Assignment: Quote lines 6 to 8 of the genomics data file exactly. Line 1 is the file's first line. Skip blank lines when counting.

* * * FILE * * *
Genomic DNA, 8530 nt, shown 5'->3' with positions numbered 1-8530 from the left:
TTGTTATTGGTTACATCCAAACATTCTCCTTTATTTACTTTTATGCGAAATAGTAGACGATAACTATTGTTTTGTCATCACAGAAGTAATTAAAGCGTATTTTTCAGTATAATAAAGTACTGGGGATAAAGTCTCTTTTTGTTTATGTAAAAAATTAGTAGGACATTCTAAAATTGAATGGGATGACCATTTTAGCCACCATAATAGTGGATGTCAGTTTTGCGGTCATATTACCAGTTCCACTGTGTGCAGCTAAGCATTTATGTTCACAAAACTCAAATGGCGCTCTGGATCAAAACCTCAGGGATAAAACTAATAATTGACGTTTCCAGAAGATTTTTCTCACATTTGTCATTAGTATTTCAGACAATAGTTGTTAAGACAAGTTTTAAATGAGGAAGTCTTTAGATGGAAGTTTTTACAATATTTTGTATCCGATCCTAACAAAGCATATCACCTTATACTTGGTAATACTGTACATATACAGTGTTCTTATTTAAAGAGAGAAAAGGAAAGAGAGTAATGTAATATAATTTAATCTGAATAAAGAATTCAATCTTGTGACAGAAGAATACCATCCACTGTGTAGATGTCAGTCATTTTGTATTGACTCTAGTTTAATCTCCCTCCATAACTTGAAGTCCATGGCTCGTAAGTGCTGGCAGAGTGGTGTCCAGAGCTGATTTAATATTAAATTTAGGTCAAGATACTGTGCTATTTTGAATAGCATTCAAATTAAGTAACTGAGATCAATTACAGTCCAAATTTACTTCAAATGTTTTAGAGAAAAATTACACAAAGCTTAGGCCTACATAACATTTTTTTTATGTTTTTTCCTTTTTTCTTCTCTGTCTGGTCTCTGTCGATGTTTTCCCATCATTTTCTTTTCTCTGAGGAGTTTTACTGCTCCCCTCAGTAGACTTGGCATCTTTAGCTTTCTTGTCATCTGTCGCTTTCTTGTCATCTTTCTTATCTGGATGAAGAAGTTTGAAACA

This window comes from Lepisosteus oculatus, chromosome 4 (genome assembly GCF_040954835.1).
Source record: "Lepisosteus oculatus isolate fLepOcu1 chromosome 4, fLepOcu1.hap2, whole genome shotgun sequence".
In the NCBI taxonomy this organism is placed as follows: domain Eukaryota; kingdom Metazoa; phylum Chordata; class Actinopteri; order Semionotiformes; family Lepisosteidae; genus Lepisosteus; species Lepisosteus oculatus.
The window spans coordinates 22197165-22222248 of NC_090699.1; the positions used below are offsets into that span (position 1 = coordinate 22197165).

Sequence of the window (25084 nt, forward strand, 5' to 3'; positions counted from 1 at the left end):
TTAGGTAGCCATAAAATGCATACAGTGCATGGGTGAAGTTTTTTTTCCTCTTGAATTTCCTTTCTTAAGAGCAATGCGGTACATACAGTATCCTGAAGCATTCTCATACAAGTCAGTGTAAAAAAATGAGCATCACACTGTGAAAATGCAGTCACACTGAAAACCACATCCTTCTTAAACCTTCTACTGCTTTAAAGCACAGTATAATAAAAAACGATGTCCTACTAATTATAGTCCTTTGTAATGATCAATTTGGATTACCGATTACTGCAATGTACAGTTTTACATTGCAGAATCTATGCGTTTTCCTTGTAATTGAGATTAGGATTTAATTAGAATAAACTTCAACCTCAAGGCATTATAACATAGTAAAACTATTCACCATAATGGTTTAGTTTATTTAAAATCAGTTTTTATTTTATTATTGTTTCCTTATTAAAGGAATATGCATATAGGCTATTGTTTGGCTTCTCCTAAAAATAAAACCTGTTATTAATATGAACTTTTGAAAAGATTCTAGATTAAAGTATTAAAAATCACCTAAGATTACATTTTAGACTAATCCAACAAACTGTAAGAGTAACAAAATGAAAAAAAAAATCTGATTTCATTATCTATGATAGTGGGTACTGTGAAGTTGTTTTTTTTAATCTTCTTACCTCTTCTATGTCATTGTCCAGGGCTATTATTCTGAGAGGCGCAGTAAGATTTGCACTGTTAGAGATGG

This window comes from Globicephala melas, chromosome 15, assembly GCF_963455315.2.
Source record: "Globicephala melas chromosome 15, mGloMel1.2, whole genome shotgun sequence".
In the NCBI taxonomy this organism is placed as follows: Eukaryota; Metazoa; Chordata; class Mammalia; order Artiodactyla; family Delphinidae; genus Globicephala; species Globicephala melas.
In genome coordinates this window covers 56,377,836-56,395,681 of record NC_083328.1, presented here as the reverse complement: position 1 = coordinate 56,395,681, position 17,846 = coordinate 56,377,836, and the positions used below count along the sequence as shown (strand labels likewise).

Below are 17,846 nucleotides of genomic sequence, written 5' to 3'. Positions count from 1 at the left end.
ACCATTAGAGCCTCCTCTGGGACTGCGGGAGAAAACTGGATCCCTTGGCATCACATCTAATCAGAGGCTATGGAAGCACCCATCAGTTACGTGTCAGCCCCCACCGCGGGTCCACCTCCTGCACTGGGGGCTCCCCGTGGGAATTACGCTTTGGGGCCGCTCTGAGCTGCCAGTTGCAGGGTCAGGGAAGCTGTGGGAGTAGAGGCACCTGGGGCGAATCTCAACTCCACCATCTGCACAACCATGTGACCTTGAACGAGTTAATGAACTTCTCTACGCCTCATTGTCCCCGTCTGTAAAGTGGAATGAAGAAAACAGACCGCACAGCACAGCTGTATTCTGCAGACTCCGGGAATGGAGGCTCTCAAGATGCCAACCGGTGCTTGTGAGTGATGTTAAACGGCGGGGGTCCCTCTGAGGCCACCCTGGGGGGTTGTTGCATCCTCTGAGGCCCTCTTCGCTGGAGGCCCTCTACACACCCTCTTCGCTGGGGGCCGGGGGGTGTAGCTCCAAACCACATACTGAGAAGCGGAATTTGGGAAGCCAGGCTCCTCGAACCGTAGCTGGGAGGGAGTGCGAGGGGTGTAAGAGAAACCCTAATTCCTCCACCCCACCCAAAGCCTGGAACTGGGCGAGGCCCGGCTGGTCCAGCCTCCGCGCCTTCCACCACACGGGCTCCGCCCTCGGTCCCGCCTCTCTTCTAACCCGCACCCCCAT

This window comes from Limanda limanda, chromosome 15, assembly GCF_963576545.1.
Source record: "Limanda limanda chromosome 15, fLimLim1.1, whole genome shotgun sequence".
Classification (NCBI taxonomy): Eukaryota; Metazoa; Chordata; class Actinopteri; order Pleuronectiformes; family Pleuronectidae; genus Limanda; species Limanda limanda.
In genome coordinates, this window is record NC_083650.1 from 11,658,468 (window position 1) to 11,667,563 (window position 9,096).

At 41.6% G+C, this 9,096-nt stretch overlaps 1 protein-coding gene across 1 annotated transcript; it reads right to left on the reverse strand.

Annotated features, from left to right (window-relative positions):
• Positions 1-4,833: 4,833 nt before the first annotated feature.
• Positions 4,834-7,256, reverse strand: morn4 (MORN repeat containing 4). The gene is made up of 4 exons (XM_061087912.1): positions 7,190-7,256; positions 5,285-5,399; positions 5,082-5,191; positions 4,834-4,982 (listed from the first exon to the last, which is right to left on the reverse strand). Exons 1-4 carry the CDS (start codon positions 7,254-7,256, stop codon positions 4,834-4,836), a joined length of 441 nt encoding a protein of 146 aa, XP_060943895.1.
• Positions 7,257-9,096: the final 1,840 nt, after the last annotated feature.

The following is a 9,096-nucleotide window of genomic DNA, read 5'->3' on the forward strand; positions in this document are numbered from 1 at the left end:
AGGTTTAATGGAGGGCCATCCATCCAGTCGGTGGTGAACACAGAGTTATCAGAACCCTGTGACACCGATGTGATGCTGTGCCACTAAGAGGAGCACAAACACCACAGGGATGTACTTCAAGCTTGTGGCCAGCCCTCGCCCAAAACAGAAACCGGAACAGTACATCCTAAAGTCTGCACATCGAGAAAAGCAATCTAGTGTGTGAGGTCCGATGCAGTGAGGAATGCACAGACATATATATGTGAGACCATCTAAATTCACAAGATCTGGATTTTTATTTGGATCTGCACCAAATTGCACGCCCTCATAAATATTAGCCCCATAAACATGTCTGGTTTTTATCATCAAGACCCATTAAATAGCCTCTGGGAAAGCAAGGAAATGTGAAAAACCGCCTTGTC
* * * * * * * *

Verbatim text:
The window spans coordinates 22197165-22222248 of NC_090699.1; the positions used below are offsets into that span (position 1 = coordinate 22197165).

Sequence of the window (25084 nt, forward strand, 5' to 3'; positions counted from 1 at the left end):
TTAGGTAGCCATAAAATGCATACAGTGCATGGGTGAAGTTTTTTTTCCTCTTGAATTTCCTTTCTTAAGAGCAATGCGGTACATACAGTATCCTGAAGCATTCTCATACAAGTCAGTGTAAAAAAATGAGCATCACACTGTGAAAATGCAGTCACACTGAAAACCACATCCTTCTTAAACCTTCTACTGCTTTAAAGCACAGTATAATAAAAAACGATGTCCTACTAATTATAGTCCTTTGTAATGATCAATTTGGATTACCGATTACTGCAATGTACAGTTTTACATTGCAGAATCTATGCGTTTTCCTTGTAATTGAGATTAGGATTTAATTAGAATAAACTTCAACCTCAAGGCATTATAACATAGTAAAACTATTCACCATAATGGTTTAGTTTATTTAAAATCAGTTTTTATTTTATTATTGTTTCCTTATTAAAGGAATATGCATATAGGCTATTGTTTGGCTTCTCCTAAAAATAAAACCTGTTATTAATATGAACTTTTGAAAAGATTCTAGATTAAAGTATTAAAAATCACCTAAGATTACATTTTAGACTAATCCAACAAACTGTAAGAGTAACAAAATGAAAAAAAAAATCTGATTTCATTATCTATGATAGTGGGTACTGTGAAGTTGTTTTTTTTAATCTTCTTACCTCTTCTATGTCATTGTCCAGGGCTATTATTCTGAGAGGCGCAGTAAGATTTGCACTGTTAGAGATGG